Cash App is Going to be Huge for Square
If you are an investor in Square like me, you know that the Cash App is a big deal. The peer-to-peer (P2P) payments app is growing tremendously fast and is now bringing in meaningful revenue for the company. In fact, the platform just hit a $500 million revenue run rate, and now makes up more than half of Square’s services revenue.
So what exactly is the Cash App? Like Venmo (the P2P app owned by PayPal), you can send money instantly and for free to any of your friends. However, unlike Venmo, with the Cash App you can also:
Get direct deposit from your bank
Pay merchants with the free Cash Card, a debit card that offers 10% off DoorDash and other boosts
The semi-famous boosts (a fancy name for permanent discounts) from the Cash Card is what made me sign-up for the app and start using the service. So far I’ve found it to be very easy and a real money saver.
The Cash App is riding some extraordinary momentum at the moment. Let’s go through some reasons why that has occurred, and why I think it will eventually be a $10 billion business for Square.
Cash App is Relevant, both Financially and Culturally
According to analyst estimates, the Cash App has been downloaded 59.8 million times while Venmo has only been downloaded 52.7 million times. In July alone, 2.4 million users (including myself, actually) added the app. The app store rankings hold up as well. Cash App has been the #1 finance app for the better part of two years, beating-out Venmo, PayPal, and Zelle (the big bank P2P app).
Google Trends, something all investors should take advantage of (purest dataset ever invented), looks fantastic for the Cash App:
Less than five years ago Venmo dominated the Cash App in search relevancy. Today they are seeing around the same number of search queries. I don’t know if I am more excited about what the Cash App has done or shocked that PayPal gave up such a commanding lead. I guess network effects aren’t everything.
Now, to what investors really care about: sales.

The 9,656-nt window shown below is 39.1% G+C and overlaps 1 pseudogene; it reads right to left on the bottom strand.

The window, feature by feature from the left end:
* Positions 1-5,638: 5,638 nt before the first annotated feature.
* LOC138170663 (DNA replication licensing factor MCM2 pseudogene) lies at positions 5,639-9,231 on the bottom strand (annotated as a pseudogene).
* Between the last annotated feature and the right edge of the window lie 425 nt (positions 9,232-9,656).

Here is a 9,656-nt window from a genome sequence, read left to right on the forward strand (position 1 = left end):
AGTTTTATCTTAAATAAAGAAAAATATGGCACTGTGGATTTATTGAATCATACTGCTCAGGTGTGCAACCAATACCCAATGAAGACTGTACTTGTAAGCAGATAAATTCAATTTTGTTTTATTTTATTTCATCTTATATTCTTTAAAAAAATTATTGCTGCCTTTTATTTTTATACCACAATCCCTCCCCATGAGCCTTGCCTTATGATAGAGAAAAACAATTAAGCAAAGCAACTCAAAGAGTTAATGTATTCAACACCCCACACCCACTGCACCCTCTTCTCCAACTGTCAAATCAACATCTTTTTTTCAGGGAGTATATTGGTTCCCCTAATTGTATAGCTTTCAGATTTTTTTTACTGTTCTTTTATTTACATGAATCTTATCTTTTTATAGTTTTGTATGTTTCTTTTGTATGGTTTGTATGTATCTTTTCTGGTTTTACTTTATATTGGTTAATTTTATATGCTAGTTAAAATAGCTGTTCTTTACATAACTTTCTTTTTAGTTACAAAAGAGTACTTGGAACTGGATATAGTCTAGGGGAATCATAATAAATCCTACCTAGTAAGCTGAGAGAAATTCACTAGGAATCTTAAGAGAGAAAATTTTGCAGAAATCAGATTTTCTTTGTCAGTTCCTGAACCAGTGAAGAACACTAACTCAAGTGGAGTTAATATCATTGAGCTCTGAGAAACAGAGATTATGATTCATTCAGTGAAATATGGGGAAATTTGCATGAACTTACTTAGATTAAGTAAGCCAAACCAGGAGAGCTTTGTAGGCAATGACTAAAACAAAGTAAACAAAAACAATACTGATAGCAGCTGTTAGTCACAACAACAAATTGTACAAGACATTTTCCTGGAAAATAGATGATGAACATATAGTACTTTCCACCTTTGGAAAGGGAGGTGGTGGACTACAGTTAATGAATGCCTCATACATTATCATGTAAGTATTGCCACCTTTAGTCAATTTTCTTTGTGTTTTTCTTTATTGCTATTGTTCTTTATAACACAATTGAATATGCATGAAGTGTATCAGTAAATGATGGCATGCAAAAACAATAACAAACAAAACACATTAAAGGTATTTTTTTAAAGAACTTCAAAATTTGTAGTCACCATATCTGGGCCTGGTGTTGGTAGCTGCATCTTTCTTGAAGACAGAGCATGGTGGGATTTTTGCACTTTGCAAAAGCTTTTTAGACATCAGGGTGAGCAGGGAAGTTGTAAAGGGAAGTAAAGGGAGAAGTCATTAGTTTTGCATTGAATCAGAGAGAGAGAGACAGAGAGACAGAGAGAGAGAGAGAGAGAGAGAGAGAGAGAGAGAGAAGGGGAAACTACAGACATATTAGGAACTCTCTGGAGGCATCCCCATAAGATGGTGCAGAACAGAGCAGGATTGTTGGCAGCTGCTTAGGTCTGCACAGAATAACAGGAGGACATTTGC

In their second-quarter shareholder letter, Square disclosed that the Cash App brought in $260 million in revenue, $135 million if you exclude Bitcoin. That is up from only $1 million in the second quarter of 2016, a 400% compound-annual-growth-rate (albeit from a small base) over the last three years.
So How Did they Do it?
Here is what I believe Square’s marketing strategy for the Cash App was: develop advertising partnerships with influential brands, with little regard to spending. Users are invaluable, so spending tons of money to acquire them will be worth it profit-wise in the long-run.
The Cash App has signed deals with two of the top podcasts, namely, Pardon My Take and the Joe Rogan Experience. They’ve also done multiple deals with rappers who have given money to fans on the app, a very creative way to get people to download.
From my brief research, it looks like there are three reasons the Cash App is beating Venmo: better functionality, innovative/heavier marketing spend, and the Cash Card. But the Cash App can be more than a better Venmo. I think Square has a $10 billion platform on their hands, one that will reinvent personal finance for many Americans.
Cash App: Your Personal Finance Hub
The world (thanks in no small-part to Square) is headed to becoming a predominantly cashless society. Consumers want easy-to-use, mobile-friendly platforms, and could really give a shit about traditional banking branches and ATMs (speaking anecdotally on that last one). Big banks have been feeling the heat from this, which is why they decided to band together and build Zelle (still paying less than 0.25% interest on my checking account, but whatever).
Square, more than maybe any other company, knows what people under-30 do with their money. I believe they are going to leverage this expertise along with their current assets and make the Cash App an all-encompassing banking/payments hub. They already have the payments tech, users, and application built. All that’s left is for them to get regulatory approval, which they applied for in late 2018.
I mean, just read this quote by Jack Dorsey and tell me they aren’t coming out with a banking feature soon:
“They store money with us, it’s accepted anywhere Visa is accepted. They can send and receive money from friends and family,”
He also mentioned on an earnings call that people use Cash App “fundamentally” like they would a bank. I personally use the Cash Card for anything I can get a boost for, and would love moving all my personal finances over to the app. I guarantee they would pay a better interest rate than most of the big banks too (looking at you, Bank of America). Plus, you can pay for stuff with Bitcoin, if that tickles your fancy.
Don’t underestimate how big banking would be for Square’s merchants either. SMBs would love to store money with the same company that processes their payments and gives them loans.
Square (and probably PayPal too) offering a robust banking product will be one of the final nails in the coffin for the big banks, making it easy for consumers to say goodbye for good. This opportunity cannot be understated. It is worth tens-of-billions in market capitalization, maybe even $100 billion, and I think Square can capture a good portion of it.
Disclosure: The author is not a financial adviser, and may have an interest in the companies discussed